The current Durango represented a clean-sheet design when it was introduced as a 2004 model, with nothing borrowed from the Ram pickup (as before). New manufacturing processes resulted in a more rigid chassis, which benefits from hydroformed boxed frame rails, a new independent front suspension and innovative adaptation of a Watts link rear suspension with coil springs. Cornering and handling are excellent, maybe even superb, for a big SUV. 

    The ride quality is quite good, way better than the old Durango. There's a lot more travel in the suspension. The rack-and-pinion steering provides a 39.9-foot turning circle, very good for a vehicle of this size. 

    We had a chance to toss the Durango around more than 100 miles of remote twisty roads in the Texas Hill Country, and it stayed on an even keel through some very hard cornering. The engine sits farther back in the chassis resulting in better balance. We drove 4.7-liter and 5.7-liter models. Driving a 5.7-liter Durango SLT around Detroit in January backed up our earlier impressions. It felt very secure in icy conditions. 

    We drove the Durango off-road and didn't hit bottom even when driving aggressively over rough terrain. Crawling over irregular terrain in 4 Low revea. 

    Summary

    Dodge Durango is smooth and powerful with either of the two V8 engines. It rides well and handles especially well, and has excellent engineering touches and details. Its pricing represents a good value. If you're in the market for a large SUV and like the looks, you should check it out.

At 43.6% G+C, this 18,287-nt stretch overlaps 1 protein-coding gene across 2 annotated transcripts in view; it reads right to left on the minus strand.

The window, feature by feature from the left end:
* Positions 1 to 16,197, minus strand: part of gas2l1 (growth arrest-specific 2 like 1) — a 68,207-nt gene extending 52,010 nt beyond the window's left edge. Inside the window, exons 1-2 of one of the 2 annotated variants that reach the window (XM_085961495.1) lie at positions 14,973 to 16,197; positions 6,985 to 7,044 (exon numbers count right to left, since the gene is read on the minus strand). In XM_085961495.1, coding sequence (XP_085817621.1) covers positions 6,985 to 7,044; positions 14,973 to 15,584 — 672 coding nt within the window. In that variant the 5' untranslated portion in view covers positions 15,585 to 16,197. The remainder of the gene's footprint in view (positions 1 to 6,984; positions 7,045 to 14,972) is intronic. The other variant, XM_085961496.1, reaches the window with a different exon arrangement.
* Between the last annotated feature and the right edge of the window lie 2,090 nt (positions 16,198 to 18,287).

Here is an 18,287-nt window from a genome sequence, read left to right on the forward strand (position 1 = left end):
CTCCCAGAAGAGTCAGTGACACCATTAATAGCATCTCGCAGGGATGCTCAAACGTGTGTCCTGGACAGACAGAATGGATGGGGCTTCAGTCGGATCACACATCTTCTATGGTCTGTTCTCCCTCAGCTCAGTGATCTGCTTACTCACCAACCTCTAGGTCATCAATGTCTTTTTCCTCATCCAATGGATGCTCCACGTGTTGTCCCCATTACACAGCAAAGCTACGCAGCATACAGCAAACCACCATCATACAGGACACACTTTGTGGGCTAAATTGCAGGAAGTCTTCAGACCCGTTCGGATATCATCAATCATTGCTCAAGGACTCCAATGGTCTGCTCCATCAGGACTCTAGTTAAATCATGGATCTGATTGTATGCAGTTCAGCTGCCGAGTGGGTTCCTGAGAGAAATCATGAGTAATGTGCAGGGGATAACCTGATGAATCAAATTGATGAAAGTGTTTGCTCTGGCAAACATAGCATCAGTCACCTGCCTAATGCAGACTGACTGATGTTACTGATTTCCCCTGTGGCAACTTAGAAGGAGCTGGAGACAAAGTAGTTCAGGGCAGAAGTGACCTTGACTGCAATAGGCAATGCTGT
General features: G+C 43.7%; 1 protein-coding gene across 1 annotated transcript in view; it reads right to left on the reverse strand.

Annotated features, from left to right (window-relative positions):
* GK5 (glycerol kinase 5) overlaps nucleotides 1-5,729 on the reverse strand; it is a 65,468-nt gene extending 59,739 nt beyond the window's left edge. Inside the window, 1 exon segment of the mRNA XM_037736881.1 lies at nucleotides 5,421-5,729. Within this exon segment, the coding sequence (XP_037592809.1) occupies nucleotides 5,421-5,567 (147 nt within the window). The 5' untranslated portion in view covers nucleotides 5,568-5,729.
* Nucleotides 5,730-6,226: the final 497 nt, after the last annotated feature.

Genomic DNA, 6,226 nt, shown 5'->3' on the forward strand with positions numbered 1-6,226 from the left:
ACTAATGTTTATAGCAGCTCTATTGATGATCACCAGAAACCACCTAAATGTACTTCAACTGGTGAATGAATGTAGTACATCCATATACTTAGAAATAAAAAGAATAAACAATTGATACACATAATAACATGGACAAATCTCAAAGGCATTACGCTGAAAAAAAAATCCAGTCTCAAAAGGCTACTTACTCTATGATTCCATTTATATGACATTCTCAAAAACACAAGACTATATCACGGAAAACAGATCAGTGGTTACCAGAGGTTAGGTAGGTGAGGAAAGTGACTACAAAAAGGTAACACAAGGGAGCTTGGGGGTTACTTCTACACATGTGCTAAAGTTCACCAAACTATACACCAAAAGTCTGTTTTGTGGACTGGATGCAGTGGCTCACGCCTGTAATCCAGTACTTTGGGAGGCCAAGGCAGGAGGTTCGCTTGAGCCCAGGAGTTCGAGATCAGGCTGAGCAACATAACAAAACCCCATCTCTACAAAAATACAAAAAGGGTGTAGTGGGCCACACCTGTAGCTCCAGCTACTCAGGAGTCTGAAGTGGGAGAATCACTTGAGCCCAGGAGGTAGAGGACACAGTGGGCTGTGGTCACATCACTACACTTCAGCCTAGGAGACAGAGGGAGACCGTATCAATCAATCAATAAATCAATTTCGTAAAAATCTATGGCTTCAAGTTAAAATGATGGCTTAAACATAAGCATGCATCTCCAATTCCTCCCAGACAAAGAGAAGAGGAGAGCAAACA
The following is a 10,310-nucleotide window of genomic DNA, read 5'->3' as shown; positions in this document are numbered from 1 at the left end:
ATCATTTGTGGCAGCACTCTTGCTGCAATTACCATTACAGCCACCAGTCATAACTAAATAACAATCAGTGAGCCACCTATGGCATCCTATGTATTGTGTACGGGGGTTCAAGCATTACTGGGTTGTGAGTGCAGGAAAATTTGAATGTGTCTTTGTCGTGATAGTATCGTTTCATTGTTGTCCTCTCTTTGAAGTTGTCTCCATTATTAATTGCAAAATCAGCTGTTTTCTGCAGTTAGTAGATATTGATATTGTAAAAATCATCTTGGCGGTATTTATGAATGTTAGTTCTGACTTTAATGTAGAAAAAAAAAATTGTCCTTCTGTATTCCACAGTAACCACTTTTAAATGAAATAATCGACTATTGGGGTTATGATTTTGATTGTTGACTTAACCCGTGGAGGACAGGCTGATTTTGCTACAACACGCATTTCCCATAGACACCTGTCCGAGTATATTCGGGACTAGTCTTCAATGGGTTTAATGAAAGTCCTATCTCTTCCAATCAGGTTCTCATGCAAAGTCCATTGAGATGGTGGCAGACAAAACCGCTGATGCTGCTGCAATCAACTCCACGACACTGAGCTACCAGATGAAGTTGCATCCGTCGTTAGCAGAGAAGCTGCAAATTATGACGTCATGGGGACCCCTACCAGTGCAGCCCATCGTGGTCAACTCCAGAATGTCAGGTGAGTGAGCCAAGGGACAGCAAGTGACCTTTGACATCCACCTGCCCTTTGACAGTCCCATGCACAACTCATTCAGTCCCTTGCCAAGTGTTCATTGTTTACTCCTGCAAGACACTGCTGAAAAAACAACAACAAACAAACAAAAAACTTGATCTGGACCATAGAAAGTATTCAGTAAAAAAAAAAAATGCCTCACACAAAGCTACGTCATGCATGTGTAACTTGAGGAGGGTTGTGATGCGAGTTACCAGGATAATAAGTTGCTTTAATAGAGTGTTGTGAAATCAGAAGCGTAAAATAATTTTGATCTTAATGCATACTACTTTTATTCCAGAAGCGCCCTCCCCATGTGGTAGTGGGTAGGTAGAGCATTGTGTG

New Car Test Drive correspondent Sam Moses filed this report from Austin, Texas; with Mitch McCullough reporting from Detroit. 

    Model Lineup

    Dodge Durango ST ($26,735); SLT ($29,150); Limited ($33,300); ST 4x4 ($29,715); SLT 4x4 ($32,130); Limited 4x4 ($35,590). 

    Assembled In

    Newark, Delaware. 

    Options As Tested

    5.7-liter V8 engine ($895); leather-trimmed bucket seats ($675); third-row seat ($150); traction control ($300); 2-speed AWD transfer case ($195); 3.92 axle ratio ($40); Customer Preferred Package 28G ($1,515) includes overhead console, cargo net, illuminated visor vanity mirrors, rear reading lamps, universal garage door opener, theft-deterrent system, AM/FM/6CD/MP3 audio w 8 speakers, 17x8-inch cast aluminum wheels; 384-watt subwoofer upgrade ($225); Sirius Satellite Radio ($325); Trailer Tow ($525) w heavy-duty equipment, power 6x9 foldaway mirrors, Class IV receiver, 7- and 4-pin wiring harness; running boards ($395); P265/65R17 on/off-road tires ($305). 

    Model Tested

    Dodge Durango SLT 4x4 ($32,130).